While some forms of outdoor recreation were permitted under a previous directive, an array of businesses will be allowed to reopen after Friday’s executive order, including golf courses, privately managed trails and parks, marinas and docks, bait shops, showrooms and repair shops for off-road vehicles, and outdoor shooting ranges.
The new relaxed rules came on the heels of heated protest from Minnesota residents, who gathered outside of the governor’s mansion in St. Paul on Friday to call on officials to repeal the stay-at-home order, in force since late March. Those who couldn’t join in person did so digitally, through the #ReopenMN hashtag.
Spurred on by the US president himself – who tweeted in typical all-caps Trumpian style “LIBERATE MINNESOTA” earlier on Friday – some protesters compared the lockdown to “being held hostage,” while another went all-out, dubbing it a “dictatorship.
While the parallels between Minnesota’s stay-at-home directive and totalitarian rule may be somewhat exaggerated, the lockdown does have some teeth, threatening 90 days in jail and a $1,000 fine for workers who disregard the rules, and up to one year’s jail time and a $3,000 penalty for business owners, with the possibility for another $25,000 in fines if officials deem it necessary. At least 25 state residents have been charged for violations of the order, which was recently extended to May 4 by the governor.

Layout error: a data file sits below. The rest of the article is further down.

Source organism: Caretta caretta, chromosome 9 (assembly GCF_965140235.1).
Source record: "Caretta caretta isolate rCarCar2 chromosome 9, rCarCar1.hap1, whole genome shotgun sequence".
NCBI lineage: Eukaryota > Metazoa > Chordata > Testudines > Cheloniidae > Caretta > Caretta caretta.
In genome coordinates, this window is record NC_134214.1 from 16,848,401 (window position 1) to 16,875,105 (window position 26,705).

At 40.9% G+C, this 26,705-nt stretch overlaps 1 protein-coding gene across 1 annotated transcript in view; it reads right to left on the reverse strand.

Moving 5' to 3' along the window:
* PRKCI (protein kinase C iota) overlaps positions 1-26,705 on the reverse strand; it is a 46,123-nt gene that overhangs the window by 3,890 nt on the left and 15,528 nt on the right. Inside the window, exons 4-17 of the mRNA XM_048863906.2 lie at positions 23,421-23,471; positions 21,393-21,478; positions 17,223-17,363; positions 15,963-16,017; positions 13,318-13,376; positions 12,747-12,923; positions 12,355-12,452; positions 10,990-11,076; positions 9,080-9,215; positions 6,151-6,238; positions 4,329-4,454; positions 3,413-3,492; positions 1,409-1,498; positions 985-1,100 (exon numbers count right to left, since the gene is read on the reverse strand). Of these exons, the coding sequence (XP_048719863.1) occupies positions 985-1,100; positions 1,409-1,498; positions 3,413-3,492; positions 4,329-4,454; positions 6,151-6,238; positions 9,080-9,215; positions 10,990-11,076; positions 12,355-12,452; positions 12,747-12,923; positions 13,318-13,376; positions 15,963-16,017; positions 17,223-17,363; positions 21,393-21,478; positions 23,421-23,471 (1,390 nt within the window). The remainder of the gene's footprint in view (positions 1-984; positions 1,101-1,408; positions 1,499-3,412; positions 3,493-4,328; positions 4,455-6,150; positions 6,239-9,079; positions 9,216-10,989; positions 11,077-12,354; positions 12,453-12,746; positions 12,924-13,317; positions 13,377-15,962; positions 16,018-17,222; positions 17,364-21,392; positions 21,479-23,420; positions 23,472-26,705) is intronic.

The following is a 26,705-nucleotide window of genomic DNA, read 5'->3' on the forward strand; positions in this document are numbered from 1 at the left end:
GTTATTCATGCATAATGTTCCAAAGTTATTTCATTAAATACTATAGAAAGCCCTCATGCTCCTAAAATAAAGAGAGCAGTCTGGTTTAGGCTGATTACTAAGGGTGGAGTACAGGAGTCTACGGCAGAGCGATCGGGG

As debates raged online and in the street, some critics deemed the protesters “selfish” for sidestepping social distancing guidelines, observing that Friday marked the state’s deadliest day yet in its outbreak, which saw another 17 fatalities. The new fatal cases brought Minnesota’s death toll up to 111, out of just over 2,000 infections in total.
With President Trump stating the US – the world’s top hotspot for Covid-19 – had reached the “peak” of its outbreak, on Thursday the White House unveiled new guidelines for governors, setting out a path to reopening the country and lifting sweeping containment measures imposed across dozens of states. Authorities for exactly when and how to reopen were largely left with state governments, which will ease restrictions in phases depending on the rate of new infections, among other things.
Though Minnesota has begun to repeal its own lockdown, its stay-at-home order will remain in force for several weeks to come. With citizens still under orders to limit travel, and prohibitions on a slew of activities – such as camping – still in place, outrage among cabin-fevered residents is unlikely to die down.
Header: Protesters hold signs in opposition to Virginia’s stay-at-home order, part of a growing number of residents across several states demanding an end to lockdown measures. © Reuters / Kevin Lamarque